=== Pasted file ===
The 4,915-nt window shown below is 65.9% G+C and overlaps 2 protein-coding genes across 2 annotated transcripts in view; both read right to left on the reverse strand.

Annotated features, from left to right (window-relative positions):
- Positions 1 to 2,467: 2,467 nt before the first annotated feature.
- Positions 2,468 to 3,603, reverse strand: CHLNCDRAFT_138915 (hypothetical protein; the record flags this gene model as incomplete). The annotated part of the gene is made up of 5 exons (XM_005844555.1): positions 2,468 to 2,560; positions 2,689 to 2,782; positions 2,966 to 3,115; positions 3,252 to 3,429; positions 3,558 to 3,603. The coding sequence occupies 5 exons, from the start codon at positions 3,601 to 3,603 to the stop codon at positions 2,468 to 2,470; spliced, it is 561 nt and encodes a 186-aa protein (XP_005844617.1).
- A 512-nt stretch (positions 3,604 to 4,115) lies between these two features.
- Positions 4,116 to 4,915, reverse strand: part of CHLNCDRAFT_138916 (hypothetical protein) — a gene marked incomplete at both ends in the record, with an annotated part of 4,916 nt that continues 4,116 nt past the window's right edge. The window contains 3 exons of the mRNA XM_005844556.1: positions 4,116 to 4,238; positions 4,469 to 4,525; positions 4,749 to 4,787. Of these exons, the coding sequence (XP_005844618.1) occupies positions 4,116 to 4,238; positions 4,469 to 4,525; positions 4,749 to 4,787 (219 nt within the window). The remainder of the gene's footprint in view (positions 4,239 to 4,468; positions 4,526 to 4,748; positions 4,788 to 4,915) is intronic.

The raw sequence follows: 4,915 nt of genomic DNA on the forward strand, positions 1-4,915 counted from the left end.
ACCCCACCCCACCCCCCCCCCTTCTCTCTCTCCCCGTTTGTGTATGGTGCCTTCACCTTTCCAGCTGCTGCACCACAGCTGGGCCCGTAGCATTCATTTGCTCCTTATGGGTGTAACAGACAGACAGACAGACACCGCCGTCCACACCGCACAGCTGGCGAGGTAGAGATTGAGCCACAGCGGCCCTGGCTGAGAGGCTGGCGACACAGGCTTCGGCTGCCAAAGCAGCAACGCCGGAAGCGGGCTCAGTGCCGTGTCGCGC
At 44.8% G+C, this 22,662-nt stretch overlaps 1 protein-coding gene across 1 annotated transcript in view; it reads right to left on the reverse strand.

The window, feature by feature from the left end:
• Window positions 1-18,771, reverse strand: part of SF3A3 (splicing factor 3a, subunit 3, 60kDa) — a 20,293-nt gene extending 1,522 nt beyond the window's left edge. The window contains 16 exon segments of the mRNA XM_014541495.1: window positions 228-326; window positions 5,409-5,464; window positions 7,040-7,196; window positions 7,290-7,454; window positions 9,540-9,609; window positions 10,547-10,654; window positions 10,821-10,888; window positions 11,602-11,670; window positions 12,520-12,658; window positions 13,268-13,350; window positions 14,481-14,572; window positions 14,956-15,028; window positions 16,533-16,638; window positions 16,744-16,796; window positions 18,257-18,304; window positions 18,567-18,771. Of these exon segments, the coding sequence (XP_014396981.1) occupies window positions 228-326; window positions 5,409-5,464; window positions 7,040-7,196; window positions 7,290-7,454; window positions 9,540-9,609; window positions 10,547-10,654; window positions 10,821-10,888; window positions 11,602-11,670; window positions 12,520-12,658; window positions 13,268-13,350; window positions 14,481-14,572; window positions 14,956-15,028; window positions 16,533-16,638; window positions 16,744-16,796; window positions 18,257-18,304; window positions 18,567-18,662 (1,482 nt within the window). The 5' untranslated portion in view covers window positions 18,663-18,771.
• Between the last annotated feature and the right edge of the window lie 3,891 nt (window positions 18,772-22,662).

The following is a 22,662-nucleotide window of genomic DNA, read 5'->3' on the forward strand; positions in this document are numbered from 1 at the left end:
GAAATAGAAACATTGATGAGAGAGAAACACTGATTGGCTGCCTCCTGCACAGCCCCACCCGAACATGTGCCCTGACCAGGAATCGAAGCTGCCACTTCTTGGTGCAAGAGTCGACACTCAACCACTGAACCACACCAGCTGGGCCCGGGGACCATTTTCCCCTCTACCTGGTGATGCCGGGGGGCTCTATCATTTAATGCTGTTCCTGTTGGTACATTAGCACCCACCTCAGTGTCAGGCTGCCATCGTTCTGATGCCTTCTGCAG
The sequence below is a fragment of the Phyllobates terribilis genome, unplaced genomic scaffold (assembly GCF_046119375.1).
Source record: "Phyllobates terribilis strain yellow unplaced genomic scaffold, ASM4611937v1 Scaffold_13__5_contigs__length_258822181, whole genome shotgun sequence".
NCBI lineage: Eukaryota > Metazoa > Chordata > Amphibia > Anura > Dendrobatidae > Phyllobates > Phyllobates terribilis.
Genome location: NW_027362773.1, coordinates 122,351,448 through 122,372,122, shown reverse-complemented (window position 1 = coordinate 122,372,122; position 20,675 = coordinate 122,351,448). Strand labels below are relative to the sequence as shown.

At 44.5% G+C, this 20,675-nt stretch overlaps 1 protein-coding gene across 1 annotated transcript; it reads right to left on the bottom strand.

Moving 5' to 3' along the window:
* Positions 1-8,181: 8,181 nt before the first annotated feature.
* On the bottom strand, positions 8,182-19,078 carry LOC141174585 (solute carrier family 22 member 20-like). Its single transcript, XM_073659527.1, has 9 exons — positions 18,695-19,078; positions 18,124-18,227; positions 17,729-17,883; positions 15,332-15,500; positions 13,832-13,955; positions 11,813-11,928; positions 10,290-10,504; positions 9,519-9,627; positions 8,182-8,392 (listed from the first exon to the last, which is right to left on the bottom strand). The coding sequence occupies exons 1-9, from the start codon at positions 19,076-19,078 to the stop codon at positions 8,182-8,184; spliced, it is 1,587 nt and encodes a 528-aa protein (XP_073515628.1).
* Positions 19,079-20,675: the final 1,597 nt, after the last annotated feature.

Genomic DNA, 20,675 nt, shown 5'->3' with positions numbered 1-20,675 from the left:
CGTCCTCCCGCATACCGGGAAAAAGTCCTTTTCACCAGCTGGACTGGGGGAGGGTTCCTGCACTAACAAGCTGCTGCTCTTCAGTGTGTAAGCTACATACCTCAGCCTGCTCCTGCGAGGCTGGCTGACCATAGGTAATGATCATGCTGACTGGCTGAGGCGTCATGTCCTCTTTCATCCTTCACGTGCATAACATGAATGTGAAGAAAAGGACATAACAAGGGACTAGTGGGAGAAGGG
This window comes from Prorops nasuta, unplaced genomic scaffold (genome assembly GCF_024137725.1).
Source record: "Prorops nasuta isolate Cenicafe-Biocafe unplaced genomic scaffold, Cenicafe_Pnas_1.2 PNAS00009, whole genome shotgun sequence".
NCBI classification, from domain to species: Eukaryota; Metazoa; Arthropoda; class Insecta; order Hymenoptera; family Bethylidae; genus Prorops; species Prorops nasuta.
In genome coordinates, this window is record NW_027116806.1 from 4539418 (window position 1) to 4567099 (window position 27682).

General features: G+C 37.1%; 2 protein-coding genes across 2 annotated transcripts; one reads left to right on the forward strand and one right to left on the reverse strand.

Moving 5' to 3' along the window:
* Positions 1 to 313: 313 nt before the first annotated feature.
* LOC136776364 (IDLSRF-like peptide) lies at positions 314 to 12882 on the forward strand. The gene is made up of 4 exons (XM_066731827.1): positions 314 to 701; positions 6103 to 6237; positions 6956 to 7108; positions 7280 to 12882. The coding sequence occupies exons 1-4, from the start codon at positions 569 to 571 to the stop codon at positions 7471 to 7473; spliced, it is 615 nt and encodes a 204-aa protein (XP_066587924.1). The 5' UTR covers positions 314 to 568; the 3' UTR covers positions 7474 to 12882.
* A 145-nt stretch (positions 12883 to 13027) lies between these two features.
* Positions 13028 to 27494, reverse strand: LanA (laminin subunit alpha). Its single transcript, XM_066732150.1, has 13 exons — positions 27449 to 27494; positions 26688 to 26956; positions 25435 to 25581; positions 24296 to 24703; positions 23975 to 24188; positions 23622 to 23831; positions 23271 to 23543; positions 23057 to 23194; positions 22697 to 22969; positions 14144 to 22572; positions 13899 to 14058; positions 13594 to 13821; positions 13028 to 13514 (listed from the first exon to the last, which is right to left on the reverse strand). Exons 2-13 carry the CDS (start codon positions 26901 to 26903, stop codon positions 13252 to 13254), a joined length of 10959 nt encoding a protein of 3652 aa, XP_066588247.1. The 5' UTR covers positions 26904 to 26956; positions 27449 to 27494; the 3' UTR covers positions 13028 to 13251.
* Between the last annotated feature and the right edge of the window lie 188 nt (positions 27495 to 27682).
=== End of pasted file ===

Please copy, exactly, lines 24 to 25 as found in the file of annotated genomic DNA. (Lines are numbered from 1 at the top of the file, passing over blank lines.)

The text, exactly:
Genomic DNA, 20,675 nt, shown 5'->3' with positions numbered 1-20,675 from the left:
CGTCCTCCCGCATACCGGGAAAAAGTCCTTTTCACCAGCTGGACTGGGGGAGGGTTCCTGCACTAACAAGCTGCTGCTCTTCAGTGTGTAAGCTACATACCTCAGCCTGCTCCTGCGAGGCTGGCTGACCATAGGTAATGATCATGCTGACTGGCTGAGGCGTCATGTCCTCTTTCATCCTTCACGTGCATAACATGAATGTGAAGAAAAGGACATAACAAGGGACTAGTGGGAGAAGGG